Loyola Pomeroy was aboard the schooner and Captain Ray Berkshire was skipper of a nearby fishing boat when an engine room fire broke out on the Delroy on July 28, 1972. The fire spread so rapidly that there was no time to issue a Mayday. Capt. Berkshire saw the fire from some distance away and came to scene, rescuing six people from the water. Mr. Pomeroy was one of those clinging to a dory which had floated free from the Delroy as it sank.Of the sixteen people aboard the schooner at the time only six survived.
Delroy was sailing from Merisheen Island to Arnold's Cove. A typical small trading schooner of 75 feet in length, it was a frequent caller in Halifax with salt fish from Newfoundland , returning with freight and salt to its home port. Its usual berth was at Smith's wharf, but it also loaded at Pier 9B from CN box cars. Built along traditional schooner lines in 1949 in Burnside, Bonavista Bay, it had a small cabin aft, directly over the engine room. It was operated for many years by Jerry Petite and Sons Ltd of English Harbour West.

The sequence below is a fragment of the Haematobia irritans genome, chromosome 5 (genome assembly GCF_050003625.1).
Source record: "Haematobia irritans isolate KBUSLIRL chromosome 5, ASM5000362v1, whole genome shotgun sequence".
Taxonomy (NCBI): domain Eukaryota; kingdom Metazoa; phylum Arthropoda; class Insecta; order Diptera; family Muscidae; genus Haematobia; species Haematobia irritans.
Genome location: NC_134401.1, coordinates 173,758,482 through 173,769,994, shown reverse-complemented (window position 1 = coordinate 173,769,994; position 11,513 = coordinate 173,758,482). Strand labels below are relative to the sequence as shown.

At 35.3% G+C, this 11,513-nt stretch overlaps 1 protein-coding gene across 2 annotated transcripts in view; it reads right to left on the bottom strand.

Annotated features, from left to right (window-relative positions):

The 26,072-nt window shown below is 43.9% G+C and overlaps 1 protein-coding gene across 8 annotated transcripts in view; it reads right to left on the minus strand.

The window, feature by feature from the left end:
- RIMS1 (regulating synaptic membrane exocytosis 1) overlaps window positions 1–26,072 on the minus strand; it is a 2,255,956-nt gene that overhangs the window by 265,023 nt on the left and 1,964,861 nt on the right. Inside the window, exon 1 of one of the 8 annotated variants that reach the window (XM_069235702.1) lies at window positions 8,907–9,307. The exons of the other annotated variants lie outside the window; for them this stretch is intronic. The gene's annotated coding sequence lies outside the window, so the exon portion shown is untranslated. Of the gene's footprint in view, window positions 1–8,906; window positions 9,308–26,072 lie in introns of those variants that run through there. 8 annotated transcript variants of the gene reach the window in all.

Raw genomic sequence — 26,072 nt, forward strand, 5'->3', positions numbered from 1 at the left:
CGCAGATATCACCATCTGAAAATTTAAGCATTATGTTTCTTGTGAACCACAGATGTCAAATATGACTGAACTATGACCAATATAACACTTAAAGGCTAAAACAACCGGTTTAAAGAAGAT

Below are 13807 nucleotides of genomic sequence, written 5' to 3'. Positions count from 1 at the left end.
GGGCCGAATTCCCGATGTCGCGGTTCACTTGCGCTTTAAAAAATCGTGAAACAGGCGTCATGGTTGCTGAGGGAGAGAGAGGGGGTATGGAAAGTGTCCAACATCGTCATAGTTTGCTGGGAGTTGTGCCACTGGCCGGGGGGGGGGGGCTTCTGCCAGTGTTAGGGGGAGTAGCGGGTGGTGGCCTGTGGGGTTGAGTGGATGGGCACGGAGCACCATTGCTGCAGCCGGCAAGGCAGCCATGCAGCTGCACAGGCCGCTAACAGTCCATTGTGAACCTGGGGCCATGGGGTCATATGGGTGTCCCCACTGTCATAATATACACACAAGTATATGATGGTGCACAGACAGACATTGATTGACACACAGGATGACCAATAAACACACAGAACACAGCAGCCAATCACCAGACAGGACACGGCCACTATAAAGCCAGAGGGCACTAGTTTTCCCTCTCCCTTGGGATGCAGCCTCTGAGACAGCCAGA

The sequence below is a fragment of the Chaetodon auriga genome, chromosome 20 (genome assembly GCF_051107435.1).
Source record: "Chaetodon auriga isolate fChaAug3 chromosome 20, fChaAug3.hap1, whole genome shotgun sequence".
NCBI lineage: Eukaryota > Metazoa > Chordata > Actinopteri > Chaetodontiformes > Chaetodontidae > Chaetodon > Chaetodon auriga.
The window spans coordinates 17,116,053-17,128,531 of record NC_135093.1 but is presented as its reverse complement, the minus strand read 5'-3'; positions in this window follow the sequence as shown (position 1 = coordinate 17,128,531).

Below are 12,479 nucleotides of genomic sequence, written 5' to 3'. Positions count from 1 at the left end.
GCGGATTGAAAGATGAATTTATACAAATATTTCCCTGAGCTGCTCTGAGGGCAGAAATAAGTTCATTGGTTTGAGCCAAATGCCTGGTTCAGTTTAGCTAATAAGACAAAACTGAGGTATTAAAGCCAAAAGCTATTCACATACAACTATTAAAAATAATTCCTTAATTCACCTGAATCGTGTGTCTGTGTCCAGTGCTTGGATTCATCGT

3. The crew takes a break from loading. There was accommodation forward in a forecastle and a small cabin aft, directly over the engine. It is hard to imagine sixteen people aboard this small craft at one time. Note the ax, fire pails and life preservers.
* The A. Murray MacKay bridge opened on July 10, 1970. The fact that there is no traffic in view in these photos suggests that I took this photos before July 10. Unfortunately I did not record the date at the time.
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